The Great Pyramid of Giza was constructed with an estimated 2.3 million blocks of stone, some of which weigh more than 10 tons. In total, the Great Pyramid of Giza is estimated to weigh around 6.5 million tons. According to mainstream Egyptologists, the ancient Egyptians built the pyramids with the simplest of methods; even the pully was unknown to the ancient Egyptians before the Roman period.
Both in quarrying and building, it is believed that the builders made use of copper chisels and maybe iron tools, as well as flint, quartz and diorite pounders. The only additional technologies used by the ancient Egyptians are believed to have been large wooden crowbars and, for transportation, wooden sledges, and rollers.
Exactly why the ancients decided not to record how everything was done remains the biggest question regarding the construction of the pyramids. As noted by Ahmed Fakhry, the process of quarrying, transporting and erecting the massive monument was such an ordinary matter that the ancient Egyptians did not consider it worthy of record.
A defense mechanism
That the Great Pyramid of Giza is a true ancient wonder of the world is common knowledge, but just how complex of a structure it is, remains a lesser-known fact. Although many people are left baffled by the design, shape, and size of the Great Pyramid, its interior is equally fascinating.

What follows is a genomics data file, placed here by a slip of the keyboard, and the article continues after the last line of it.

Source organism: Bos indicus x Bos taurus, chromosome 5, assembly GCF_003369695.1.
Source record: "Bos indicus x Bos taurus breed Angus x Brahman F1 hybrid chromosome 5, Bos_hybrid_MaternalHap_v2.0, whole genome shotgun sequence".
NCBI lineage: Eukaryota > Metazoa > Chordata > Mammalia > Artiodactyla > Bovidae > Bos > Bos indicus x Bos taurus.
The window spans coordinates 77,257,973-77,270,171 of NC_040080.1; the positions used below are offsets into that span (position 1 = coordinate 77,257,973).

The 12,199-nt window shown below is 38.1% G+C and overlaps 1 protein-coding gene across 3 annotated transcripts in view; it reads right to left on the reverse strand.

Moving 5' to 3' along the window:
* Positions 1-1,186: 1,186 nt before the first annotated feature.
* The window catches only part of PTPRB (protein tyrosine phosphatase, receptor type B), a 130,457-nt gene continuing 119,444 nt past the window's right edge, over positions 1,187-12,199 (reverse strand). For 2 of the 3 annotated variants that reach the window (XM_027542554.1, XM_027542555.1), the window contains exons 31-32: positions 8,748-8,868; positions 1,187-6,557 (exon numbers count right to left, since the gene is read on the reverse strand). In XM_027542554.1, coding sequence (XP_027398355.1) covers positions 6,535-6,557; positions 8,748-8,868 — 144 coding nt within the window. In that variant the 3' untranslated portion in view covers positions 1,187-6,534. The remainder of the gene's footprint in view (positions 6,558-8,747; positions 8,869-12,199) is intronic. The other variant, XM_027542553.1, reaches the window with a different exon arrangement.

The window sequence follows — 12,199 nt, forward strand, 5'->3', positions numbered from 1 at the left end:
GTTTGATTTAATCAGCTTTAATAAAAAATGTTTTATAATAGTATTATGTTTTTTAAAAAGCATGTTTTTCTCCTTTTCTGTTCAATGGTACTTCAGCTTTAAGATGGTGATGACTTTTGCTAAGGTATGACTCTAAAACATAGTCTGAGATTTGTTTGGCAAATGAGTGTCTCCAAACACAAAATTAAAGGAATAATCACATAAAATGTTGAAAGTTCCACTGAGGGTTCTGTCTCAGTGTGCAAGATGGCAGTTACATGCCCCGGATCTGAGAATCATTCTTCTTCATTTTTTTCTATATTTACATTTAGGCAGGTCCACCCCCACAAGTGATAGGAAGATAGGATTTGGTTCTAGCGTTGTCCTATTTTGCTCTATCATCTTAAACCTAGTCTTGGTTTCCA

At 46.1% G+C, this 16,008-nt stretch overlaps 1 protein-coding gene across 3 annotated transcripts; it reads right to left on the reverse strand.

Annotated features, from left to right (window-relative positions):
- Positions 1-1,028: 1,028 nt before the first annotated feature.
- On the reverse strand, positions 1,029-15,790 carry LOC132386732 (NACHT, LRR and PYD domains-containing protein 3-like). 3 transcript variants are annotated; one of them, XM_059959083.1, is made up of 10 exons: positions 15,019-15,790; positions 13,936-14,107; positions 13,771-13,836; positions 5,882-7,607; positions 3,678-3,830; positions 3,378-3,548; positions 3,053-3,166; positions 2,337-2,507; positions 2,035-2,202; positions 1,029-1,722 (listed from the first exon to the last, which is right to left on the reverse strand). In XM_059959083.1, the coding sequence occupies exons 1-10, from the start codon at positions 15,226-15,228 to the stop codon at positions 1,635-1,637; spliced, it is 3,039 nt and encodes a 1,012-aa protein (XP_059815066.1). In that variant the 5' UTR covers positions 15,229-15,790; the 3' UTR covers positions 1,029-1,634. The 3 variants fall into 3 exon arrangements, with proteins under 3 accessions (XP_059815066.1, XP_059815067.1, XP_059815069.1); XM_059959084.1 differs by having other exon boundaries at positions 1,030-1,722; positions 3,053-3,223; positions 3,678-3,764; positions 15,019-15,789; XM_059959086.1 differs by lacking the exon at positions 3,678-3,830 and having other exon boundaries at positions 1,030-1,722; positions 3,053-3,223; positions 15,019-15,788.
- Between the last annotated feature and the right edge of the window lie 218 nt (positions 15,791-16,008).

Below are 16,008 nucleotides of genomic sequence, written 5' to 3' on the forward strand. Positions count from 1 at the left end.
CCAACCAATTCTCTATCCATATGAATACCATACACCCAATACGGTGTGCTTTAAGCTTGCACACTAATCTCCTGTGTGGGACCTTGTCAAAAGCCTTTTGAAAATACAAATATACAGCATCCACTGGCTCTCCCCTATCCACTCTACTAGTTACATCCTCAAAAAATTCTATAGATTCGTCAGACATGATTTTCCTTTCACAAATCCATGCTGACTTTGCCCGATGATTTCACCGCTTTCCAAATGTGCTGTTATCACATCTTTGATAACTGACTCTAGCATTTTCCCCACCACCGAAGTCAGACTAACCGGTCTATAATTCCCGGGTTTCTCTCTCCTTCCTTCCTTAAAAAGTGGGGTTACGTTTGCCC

One lesser-known characteristic of the Great Pyramid is an ancient defense mechanism that was built inside the pyramid thousands of years ago. It was Egyptologist Mark Lehner who described it in detail in a TV Series called Unearthed by the Science Channel.
Lehner revealed that a series of grooves observed outside what is defined as the Great Pyramid’s burial chamber acted as a kind of defense mechanism.
As explained by Lehner and other Egyptologists, the builders of the pyramid included a defense system made out of thick granite blocks of stone that were used to obstruct access to said chamber. It has been suggested that said grooves and protrusions are not a decorative feature of the pyramid, but the remnants of the ancient machine that was built to protect the interior of the pyramid.
Egyptologists have explained that the interior grooves of the pyramid were used to direct stone slabs of granite towards the entrance and keep the blocks in a vertical position. The builders are believed to have added a second block of bigger stones that slid down the passageway, effectively obstructing the entrance from possible intruders.
Researchers say that this mechanism served as a defense mechanism implemented in order to protect the Pharaoh’s mummy and treasures placed inside the pyramid. But despite the intricate defense mechanism, Egyptologists say the pyramid was entered into in ancient times and completely sacked. Looters are thought to have taken all of the treasures from inside the pyramid, as well as the mummy of the Pharaoh, the reason why the pyramid is completely empty today.